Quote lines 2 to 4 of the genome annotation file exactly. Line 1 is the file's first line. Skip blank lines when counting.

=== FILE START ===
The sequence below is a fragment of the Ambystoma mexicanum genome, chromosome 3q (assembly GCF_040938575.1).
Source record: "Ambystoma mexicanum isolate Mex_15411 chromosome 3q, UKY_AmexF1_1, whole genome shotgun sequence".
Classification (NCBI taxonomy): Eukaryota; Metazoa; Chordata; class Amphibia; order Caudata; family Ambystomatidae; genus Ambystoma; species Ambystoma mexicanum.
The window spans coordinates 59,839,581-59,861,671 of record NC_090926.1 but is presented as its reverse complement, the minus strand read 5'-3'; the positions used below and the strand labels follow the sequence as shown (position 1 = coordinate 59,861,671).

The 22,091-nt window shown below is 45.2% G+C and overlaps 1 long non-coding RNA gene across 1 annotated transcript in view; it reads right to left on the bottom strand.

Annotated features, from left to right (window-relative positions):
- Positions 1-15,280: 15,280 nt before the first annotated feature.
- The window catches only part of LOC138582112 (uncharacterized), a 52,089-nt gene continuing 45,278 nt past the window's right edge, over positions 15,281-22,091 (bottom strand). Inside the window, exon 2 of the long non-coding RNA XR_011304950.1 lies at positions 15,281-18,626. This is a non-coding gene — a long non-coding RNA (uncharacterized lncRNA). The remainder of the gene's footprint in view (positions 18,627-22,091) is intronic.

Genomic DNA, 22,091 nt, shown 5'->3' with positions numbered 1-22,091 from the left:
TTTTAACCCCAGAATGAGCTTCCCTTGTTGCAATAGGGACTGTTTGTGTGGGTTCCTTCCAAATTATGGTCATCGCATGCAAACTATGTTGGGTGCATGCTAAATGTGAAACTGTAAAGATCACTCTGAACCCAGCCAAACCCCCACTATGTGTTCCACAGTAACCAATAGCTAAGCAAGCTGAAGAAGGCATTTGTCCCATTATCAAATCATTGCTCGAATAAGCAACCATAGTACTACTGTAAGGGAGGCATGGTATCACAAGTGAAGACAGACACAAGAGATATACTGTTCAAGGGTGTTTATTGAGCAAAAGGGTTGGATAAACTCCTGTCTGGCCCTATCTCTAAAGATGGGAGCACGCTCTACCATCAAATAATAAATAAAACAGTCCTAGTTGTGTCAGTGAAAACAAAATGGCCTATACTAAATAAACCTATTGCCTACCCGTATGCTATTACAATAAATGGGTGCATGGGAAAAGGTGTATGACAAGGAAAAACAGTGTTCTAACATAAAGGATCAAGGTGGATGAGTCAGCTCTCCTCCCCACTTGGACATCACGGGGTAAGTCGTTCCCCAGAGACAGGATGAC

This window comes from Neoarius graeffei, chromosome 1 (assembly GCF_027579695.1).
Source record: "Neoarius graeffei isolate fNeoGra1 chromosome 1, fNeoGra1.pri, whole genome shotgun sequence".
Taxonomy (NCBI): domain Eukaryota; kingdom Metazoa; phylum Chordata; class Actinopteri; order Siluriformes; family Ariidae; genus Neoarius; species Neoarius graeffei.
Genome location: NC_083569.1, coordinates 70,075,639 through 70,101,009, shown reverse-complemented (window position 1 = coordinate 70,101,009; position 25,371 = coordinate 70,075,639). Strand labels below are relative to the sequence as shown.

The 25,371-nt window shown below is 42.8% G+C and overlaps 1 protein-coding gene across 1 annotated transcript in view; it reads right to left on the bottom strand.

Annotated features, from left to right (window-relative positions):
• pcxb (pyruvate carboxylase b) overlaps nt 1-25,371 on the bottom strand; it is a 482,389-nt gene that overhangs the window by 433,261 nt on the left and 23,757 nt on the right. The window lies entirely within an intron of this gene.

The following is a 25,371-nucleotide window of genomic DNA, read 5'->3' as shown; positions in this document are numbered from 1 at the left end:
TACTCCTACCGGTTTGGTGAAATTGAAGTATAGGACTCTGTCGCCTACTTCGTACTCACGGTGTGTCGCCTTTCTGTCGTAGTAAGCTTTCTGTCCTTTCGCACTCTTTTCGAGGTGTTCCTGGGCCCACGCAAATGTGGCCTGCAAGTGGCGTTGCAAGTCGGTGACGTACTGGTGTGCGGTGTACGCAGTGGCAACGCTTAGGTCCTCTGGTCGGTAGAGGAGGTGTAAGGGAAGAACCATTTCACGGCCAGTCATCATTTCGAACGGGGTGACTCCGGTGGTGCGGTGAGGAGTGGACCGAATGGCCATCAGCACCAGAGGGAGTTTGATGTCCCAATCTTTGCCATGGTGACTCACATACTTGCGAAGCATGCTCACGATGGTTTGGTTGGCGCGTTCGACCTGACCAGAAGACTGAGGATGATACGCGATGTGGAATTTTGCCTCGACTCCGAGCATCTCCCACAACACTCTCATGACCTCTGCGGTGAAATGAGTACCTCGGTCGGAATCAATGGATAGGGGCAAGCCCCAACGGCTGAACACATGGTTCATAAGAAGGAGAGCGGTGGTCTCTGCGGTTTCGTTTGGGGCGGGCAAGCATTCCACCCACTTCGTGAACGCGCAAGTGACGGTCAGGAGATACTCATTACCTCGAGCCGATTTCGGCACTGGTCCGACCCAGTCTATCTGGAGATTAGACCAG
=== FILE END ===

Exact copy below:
Source record: "Ambystoma mexicanum isolate Mex_15411 chromosome 3q, UKY_AmexF1_1, whole genome shotgun sequence".
Classification (NCBI taxonomy): Eukaryota; Metazoa; Chordata; class Amphibia; order Caudata; family Ambystomatidae; genus Ambystoma; species Ambystoma mexicanum.
The window spans coordinates 59,839,581-59,861,671 of record NC_090926.1 but is presented as its reverse complement, the minus strand read 5'-3'; the positions used below and the strand labels follow the sequence as shown (position 1 = coordinate 59,861,671).